Showing even more promise in effectively managing the serious condition of peanut allergy, new research shows that exposure therapy treatment for peanut allergies may work even better if it is given to children earlier.
Peanut allergy is a condition now affecting almost 3 in every 100 children. It is also one of the most severe food allergies. Peanut allergy is also the most common cause of food-related anaphylaxis death. Currently, there is no confirmed treatment to prevent or cure allergic reactions to peanuts.
In recent years, some exceptionally promising clinical trials have found that exposure to very small amounts of peanuts in a controlled environment over time can have a desensitising effect. The treatment is called oral immunotherapy. And the benefits from it (in those that respond to it) can build in a safety margin against inadvertent life-threatening exposure to peanuts.
Starting peanut allergy treatment early
The research field into peanut oral immunotherapy is growing and now a new clinical trial has examined how effective use of this therapy early after an allergy diagnosis could be. In the study, 37 children aged between 9 months and 36 months old were given either high- or low-dose peanut exposure daily for around 29 months.
After the end of the treatment period, and allowing for a month of following a peanut-free diet, peanut protein was added back into the children’s diet. The results were astounding (and it is very rare indeed for me to use that word when writing about research!). In around 80 percent of children given either treatment dose of peanuts, they were able to eat peanut-containing foods without having an allergic reaction.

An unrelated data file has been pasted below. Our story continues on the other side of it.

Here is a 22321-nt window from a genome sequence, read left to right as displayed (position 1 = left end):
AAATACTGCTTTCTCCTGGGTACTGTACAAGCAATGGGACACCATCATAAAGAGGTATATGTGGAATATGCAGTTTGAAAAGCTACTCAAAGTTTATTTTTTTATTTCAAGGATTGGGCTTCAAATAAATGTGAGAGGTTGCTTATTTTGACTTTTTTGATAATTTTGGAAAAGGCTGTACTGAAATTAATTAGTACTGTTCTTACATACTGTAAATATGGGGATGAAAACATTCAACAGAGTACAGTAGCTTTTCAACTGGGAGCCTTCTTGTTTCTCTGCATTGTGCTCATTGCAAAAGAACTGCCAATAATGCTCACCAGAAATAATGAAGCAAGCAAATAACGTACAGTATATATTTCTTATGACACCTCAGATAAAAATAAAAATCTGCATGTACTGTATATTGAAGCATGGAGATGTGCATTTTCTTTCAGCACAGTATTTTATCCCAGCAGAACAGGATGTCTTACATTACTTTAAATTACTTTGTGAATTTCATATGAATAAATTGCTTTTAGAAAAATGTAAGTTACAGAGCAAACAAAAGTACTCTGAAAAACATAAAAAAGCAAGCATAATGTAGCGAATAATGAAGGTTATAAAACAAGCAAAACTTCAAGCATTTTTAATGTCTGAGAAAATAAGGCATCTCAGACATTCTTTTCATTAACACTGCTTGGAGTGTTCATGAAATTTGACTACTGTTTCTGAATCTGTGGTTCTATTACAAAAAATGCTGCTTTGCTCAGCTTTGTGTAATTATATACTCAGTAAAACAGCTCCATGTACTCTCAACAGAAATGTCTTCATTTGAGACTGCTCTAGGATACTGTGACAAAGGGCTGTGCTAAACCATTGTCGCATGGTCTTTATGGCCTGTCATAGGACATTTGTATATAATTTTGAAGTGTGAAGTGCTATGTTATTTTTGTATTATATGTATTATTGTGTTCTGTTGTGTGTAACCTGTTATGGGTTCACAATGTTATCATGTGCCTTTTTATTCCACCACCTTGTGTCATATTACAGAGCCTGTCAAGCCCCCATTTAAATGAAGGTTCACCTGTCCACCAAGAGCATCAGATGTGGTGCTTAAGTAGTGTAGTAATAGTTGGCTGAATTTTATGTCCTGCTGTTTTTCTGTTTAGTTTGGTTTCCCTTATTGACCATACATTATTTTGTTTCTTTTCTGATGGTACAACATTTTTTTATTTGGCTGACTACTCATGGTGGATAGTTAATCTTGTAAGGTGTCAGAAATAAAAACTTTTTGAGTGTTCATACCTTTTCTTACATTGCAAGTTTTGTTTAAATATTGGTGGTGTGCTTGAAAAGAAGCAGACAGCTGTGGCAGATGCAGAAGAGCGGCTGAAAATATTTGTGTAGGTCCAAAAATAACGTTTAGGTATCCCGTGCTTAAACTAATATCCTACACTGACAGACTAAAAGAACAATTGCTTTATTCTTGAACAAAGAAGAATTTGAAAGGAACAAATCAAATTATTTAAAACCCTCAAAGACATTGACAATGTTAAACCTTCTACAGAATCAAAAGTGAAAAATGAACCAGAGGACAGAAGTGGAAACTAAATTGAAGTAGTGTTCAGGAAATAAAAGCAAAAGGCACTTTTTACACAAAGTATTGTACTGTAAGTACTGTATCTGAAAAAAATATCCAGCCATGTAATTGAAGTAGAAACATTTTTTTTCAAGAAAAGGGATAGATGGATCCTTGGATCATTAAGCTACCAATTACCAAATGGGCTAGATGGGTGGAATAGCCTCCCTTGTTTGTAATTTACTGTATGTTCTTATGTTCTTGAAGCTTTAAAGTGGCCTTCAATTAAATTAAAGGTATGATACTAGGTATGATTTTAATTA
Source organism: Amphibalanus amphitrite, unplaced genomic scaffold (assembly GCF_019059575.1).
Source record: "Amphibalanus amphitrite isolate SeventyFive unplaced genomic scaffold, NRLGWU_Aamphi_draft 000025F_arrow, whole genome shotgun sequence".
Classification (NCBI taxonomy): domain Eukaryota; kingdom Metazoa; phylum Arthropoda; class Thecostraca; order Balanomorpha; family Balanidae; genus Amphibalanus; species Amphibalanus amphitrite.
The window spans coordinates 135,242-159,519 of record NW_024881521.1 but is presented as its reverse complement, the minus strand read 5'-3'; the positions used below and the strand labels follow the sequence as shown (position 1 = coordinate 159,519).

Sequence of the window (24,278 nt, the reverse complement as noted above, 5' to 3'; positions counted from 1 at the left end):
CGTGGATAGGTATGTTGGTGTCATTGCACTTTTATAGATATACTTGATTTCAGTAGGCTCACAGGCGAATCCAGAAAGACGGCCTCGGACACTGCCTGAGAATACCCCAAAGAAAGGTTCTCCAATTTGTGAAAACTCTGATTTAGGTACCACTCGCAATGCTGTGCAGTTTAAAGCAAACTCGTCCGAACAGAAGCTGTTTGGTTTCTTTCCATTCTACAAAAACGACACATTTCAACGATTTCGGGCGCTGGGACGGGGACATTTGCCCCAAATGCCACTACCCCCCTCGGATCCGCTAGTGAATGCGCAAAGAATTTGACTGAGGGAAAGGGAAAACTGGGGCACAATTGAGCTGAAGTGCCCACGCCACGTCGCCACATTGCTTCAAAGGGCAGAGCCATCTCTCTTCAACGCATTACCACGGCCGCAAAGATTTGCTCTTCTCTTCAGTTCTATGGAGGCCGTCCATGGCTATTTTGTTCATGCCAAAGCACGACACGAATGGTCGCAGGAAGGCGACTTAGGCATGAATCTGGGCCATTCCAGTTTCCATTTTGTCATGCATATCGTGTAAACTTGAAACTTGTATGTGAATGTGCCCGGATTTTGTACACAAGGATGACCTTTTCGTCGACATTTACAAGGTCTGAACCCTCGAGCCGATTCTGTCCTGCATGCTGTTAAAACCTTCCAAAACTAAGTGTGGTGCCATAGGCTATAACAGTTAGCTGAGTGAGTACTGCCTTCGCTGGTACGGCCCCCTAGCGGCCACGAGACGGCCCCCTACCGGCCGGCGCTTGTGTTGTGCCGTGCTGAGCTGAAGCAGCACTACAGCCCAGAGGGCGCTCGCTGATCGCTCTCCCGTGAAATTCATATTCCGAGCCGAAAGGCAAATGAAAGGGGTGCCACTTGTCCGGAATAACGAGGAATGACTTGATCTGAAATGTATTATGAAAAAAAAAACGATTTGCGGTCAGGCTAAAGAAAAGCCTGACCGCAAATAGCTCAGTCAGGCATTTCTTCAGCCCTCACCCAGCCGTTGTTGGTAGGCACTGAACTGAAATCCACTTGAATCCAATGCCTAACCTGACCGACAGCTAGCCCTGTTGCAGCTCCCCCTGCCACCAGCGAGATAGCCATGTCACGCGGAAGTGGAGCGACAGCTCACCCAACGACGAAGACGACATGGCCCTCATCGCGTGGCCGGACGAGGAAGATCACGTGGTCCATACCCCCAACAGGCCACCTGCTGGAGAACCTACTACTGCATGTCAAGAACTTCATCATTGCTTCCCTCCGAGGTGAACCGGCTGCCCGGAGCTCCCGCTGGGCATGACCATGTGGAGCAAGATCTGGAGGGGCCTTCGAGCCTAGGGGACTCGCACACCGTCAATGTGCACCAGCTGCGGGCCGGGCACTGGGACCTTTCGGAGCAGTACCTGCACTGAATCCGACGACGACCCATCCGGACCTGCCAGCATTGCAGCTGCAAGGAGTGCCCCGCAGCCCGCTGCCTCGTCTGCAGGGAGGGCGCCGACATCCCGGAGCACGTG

To put the newly developed tolerance to peanuts into context, the children in the clinical trial were 19-times more likely to be able to eat peanuts without a problem compared to a similar group of children with the allergy, but who didn’t have the treatment.
What it all means
This research adds even more evidence for proving the benefit of peanut exposure therapy. No matter how impressive the research outcomes, no one is suggesting that the allergy has been cured and peanut butter is back on the menu. It does mean that children can now live a life with a much greater safety margin against accidental exposure. Because of the serious dangers from intentionally exposing children to peanuts, the therapy should only ever be considered under direct medical supervision by health professionals such as immunologists and paediatricians.